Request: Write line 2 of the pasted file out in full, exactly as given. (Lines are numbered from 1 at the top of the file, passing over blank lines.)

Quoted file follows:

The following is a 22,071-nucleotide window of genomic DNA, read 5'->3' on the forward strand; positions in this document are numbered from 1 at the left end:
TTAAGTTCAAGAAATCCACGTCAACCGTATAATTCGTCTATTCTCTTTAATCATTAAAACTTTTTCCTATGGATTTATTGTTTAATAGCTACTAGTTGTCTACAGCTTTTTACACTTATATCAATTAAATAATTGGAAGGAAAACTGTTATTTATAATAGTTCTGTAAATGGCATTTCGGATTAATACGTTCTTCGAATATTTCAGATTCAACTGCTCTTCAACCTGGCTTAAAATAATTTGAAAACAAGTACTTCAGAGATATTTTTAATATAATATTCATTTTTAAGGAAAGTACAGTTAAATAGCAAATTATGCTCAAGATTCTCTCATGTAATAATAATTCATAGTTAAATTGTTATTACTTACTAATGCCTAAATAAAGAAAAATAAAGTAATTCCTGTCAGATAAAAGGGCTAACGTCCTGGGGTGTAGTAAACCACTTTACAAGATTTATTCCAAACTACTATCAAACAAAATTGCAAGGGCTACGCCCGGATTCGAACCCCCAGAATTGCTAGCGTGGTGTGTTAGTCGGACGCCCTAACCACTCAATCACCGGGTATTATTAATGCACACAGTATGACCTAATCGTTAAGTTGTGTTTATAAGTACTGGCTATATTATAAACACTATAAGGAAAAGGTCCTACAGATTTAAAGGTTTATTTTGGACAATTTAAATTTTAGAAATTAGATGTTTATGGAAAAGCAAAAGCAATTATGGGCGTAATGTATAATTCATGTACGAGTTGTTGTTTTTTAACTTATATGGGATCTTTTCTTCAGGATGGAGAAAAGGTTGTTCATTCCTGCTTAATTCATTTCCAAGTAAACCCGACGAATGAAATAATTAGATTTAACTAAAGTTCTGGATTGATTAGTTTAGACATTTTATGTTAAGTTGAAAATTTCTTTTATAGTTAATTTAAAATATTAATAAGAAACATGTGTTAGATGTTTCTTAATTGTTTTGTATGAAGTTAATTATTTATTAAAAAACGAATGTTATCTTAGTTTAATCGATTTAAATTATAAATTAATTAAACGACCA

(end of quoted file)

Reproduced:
TTAAGTTCAAGAAATCCACGTCAACCGTATAATTCGTCTATTCTCTTTAATCATTAAAACTTTTTCCTATGGATTTATTGTTTAATAGCTACTAGTTGTCTACAGCTTTTTACACTTATATCAATTAAATAATTGGAAGGAAAACTGTTATTTATAATAGTTCTGTAAATGGCATTTCGGATTAATACGTTCTTCGAATATTTCAGATTCAACTGCTCTTCAACCTGGCTTAAAATAATTTGAAAACAAGTACTTCAGAGATATTTTTAATATAATATTCATTTTTAAGGAAAGTACAGTTAAATAGCAAATTATGCTCAAGATTCTCTCATGTAATAATAATTCATAGTTAAATTGTTATTACTTACTAATGCCTAAATAAAGAAAAATAAAGTAATTCCTGTCAGATAAAAGGGCTAACGTCCTGGGGTGTAGTAAACCACTTTACAAGATTTATTCCAAACTACTATCAAACAAAATTGCAAGGGCTACGCCCGGATTCGAACCCCCAGAATTGCTAGCGTGGTGTGTTAGTCGGACGCCCTAACCACTCAATCACCGGGTATTATTAATGCACACAGTATGACCTAATCGTTAAGTTGTGTTTATAAGTACTGGCTATATTATAAACACTATAAGGAAAAGGTCCTACAGATTTAAAGGTTTATTTTGGACAATTTAAATTTTAGAAATTAGATGTTTATGGAAAAGCAAAAGCAATTATGGGCGTAATGTATAATTCATGTACGAGTTGTTGTTTTTTAACTTATATGGGATCTTTTCTTCAGGATGGAGAAAAGGTTGTTCATTCCTGCTTAATTCATTTCCAAGTAAACCCGACGAATGAAATAATTAGATTTAACTAAAGTTCTGGATTGATTAGTTTAGACATTTTATGTTAAGTTGAAAATTTCTTTTATAGTTAATTTAAAATATTAATAAGAAACATGTGTTAGATGTTTCTTAATTGTTTTGTATGAAGTTAATTATTTATTAAAAAACGAATGTTATCTTAGTTTAATCGATTTAAATTATAAATTAATTAAACGACCA